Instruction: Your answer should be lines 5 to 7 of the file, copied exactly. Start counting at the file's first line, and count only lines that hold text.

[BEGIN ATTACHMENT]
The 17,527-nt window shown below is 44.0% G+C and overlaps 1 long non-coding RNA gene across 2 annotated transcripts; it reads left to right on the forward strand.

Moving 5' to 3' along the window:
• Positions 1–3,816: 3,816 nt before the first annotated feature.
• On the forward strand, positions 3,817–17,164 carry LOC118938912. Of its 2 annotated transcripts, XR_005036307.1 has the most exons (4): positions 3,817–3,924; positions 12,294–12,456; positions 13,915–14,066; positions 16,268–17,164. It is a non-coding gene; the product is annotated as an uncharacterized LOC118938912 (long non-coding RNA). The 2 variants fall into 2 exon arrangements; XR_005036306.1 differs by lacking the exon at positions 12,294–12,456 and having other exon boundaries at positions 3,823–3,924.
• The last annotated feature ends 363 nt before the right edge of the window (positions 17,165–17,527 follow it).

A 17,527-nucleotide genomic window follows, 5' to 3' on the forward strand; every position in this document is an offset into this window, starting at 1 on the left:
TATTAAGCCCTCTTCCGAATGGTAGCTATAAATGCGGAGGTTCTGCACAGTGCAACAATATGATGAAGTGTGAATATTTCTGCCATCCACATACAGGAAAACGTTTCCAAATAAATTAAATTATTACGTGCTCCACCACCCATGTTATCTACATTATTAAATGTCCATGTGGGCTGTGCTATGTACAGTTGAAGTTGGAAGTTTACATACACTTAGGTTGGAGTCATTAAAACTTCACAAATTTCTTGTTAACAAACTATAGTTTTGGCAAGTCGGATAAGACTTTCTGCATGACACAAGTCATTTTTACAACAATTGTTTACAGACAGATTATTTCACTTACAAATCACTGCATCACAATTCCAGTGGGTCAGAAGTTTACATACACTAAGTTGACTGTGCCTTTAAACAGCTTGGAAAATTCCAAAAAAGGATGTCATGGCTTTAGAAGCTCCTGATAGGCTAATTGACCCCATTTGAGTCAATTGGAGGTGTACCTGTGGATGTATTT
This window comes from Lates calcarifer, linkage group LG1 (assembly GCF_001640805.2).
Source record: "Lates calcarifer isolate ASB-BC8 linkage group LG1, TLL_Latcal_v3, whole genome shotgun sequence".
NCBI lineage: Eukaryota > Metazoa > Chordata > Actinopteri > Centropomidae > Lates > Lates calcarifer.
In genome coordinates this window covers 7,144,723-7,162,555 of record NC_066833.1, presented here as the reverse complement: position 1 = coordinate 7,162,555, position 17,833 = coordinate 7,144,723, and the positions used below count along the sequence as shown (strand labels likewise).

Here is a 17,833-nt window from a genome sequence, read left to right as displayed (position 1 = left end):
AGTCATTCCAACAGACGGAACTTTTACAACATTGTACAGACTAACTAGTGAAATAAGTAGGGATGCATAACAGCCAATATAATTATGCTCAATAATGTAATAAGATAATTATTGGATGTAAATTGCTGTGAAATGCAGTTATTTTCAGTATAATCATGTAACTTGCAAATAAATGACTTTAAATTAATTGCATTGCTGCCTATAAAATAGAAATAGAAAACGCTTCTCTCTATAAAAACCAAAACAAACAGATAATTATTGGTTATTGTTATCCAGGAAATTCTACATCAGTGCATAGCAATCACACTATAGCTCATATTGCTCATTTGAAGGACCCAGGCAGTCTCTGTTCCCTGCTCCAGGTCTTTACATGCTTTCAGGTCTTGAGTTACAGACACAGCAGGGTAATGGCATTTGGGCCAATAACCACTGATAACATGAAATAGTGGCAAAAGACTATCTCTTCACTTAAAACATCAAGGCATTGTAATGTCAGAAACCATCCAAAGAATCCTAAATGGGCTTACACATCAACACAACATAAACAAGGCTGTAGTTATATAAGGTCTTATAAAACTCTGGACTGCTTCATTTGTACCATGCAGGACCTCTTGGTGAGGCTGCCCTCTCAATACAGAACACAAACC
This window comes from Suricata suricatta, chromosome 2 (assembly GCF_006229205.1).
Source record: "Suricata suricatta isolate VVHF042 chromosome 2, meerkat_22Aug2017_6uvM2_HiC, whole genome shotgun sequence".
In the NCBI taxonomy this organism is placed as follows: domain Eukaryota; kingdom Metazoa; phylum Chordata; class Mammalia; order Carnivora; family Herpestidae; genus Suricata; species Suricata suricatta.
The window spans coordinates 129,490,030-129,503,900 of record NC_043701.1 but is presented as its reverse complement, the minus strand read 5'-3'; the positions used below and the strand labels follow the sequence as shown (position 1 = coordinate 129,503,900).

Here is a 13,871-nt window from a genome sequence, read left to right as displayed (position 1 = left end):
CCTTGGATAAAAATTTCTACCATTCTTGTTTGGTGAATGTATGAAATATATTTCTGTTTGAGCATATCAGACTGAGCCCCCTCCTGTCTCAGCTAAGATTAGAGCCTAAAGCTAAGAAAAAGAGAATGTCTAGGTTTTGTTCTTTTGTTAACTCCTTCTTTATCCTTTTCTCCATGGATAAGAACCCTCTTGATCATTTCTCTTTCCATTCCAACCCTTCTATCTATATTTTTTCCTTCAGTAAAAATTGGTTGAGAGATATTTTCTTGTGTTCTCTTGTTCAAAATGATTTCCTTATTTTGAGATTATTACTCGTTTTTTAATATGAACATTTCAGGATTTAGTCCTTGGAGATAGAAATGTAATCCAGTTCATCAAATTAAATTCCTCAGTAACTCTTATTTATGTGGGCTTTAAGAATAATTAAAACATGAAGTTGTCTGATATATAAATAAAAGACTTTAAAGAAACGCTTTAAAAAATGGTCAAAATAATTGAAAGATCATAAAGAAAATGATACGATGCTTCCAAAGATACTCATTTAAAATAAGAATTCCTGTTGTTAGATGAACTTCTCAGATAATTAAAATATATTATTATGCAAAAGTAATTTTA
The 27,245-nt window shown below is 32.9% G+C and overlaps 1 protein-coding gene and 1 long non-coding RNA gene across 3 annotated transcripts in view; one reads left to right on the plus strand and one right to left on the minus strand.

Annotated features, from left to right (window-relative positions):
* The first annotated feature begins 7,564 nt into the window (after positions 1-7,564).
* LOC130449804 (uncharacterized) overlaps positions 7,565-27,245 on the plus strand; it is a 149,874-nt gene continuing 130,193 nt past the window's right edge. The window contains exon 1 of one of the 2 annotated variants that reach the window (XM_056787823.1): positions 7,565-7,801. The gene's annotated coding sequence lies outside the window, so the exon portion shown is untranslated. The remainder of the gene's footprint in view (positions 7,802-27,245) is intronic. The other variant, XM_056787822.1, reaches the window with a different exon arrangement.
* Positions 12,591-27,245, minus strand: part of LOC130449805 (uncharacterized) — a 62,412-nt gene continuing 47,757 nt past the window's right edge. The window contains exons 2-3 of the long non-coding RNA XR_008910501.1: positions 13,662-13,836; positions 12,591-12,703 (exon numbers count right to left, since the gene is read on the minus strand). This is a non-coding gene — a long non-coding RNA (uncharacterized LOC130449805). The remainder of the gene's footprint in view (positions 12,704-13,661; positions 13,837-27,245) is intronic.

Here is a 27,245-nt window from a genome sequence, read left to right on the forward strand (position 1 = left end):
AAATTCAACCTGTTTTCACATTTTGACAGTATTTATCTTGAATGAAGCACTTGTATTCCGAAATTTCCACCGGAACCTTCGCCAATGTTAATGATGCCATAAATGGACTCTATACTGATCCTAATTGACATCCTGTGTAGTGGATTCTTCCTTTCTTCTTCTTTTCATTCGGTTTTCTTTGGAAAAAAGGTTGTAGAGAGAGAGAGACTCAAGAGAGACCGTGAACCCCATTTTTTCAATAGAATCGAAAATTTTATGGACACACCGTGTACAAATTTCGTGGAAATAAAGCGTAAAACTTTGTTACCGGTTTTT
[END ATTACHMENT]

• The last annotated feature ends 363 nt before the right edge of the window (positions 17,165–17,527 follow it).

A 17,527-nucleotide genomic window follows, 5' to 3' on the forward strand; every position in this document is an offset into this window, starting at 1 on the left:
TATTAAGCCCTCTTCCGAATGGTAGCTATAAATGCGGAGGTTCTGCACAGTGCAACAATATGATGAAGTGTGAATATTTCTGCCATCCACATACAGGAAAACGTTTCCAAATAAATTAAATTATTACGTGCTCCACCACCCATGTTATCTACATTATTAAATGTCCATGTGGGCTGTGCTATGTACAGTTGAAGTTGGAAGTTTACATACACTTAGGTTGGAGTCATTAAAACTTCACAAATTTCTTGTTAACAAACTATAGTTTTGGCAAGTCGGATAAGACTTTCTGCATGACACAAGTCATTTTTACAACAATTGTTTACAGACAGATTATTTCACTTACAAATCACTGCATCACAATTCCAGTGGGTCAGAAGTTTACATACACTAAGTTGACTGTGCCTTTAAACAGCTTGGAAAATTCCAAAAAAGGATGTCATGGCTTTAGAAGCTCCTGATAGGCTAATTGACCCCATTTGAGTCAATTGGAGGTGTACCTGTGGATGTATTT